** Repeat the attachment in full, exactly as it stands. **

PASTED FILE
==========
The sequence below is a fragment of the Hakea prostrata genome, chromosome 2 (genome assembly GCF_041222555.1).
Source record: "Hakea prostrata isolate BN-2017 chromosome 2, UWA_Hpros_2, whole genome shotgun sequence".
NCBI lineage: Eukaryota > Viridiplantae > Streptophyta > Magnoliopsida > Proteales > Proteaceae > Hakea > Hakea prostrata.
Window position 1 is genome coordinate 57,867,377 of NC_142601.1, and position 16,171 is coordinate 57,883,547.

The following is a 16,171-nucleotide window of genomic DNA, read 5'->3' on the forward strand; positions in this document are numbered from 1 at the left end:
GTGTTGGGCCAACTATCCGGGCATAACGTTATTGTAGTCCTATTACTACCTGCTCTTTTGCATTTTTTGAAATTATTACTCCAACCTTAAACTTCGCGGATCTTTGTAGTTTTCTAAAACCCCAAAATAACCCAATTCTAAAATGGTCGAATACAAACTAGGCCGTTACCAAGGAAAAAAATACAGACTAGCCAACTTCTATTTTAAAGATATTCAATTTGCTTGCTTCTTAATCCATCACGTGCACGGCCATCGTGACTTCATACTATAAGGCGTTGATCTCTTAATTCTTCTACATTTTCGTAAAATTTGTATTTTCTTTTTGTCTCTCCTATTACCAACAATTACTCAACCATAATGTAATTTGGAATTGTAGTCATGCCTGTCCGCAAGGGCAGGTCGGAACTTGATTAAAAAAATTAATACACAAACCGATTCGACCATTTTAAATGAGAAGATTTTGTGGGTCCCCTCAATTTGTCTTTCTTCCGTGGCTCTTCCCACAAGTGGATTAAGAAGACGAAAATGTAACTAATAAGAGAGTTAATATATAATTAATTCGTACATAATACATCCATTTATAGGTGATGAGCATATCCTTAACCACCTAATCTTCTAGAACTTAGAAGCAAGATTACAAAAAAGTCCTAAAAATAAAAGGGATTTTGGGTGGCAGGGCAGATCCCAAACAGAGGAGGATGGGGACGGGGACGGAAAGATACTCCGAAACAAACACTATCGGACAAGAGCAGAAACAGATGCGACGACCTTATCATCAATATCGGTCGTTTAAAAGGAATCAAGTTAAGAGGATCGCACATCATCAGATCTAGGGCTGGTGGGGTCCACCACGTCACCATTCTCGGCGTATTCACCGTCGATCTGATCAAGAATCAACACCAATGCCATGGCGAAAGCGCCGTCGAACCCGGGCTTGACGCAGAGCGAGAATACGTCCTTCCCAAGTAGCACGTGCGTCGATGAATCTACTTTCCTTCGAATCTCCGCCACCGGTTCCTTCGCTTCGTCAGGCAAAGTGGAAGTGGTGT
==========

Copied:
The sequence below is a fragment of the Hakea prostrata genome, chromosome 2 (genome assembly GCF_041222555.1).
Source record: "Hakea prostrata isolate BN-2017 chromosome 2, UWA_Hpros_2, whole genome shotgun sequence".
NCBI lineage: Eukaryota > Viridiplantae > Streptophyta > Magnoliopsida > Proteales > Proteaceae > Hakea > Hakea prostrata.
Window position 1 is genome coordinate 57,867,377 of NC_142601.1, and position 16,171 is coordinate 57,883,547.

The following is a 16,171-nucleotide window of genomic DNA, read 5'->3' on the forward strand; positions in this document are numbered from 1 at the left end:
GTGTTGGGCCAACTATCCGGGCATAACGTTATTGTAGTCCTATTACTACCTGCTCTTTTGCATTTTTTGAAATTATTACTCCAACCTTAAACTTCGCGGATCTTTGTAGTTTTCTAAAACCCCAAAATAACCCAATTCTAAAATGGTCGAATACAAACTAGGCCGTTACCAAGGAAAAAAATACAGACTAGCCAACTTCTATTTTAAAGATATTCAATTTGCTTGCTTCTTAATCCATCACGTGCACGGCCATCGTGACTTCATACTATAAGGCGTTGATCTCTTAATTCTTCTACATTTTCGTAAAATTTGTATTTTCTTTTTGTCTCTCCTATTACCAACAATTACTCAACCATAATGTAATTTGGAATTGTAGTCATGCCTGTCCGCAAGGGCAGGTCGGAACTTGATTAAAAAAATTAATACACAAACCGATTCGACCATTTTAAATGAGAAGATTTTGTGGGTCCCCTCAATTTGTCTTTCTTCCGTGGCTCTTCCCACAAGTGGATTAAGAAGACGAAAATGTAACTAATAAGAGAGTTAATATATAATTAATTCGTACATAATACATCCATTTATAGGTGATGAGCATATCCTTAACCACCTAATCTTCTAGAACTTAGAAGCAAGATTACAAAAAAGTCCTAAAAATAAAAGGGATTTTGGGTGGCAGGGCAGATCCCAAACAGAGGAGGATGGGGACGGGGACGGAAAGATACTCCGAAACAAACACTATCGGACAAGAGCAGAAACAGATGCGACGACCTTATCATCAATATCGGTCGTTTAAAAGGAATCAAGTTAAGAGGATCGCACATCATCAGATCTAGGGCTGGTGGGGTCCACCACGTCACCATTCTCGGCGTATTCACCGTCGATCTGATCAAGAATCAACACCAATGCCATGGCGAAAGCGCCGTCGAACCCGGGCTTGACGCAGAGCGAGAATACGTCCTTCCCAAGTAGCACGTGCGTCGATGAATCTACTTTCCTTCGAATCTCCGCCACCGGTTCCTTCGCTTCGTCAGGCAAAGTGGAAGTGGTGT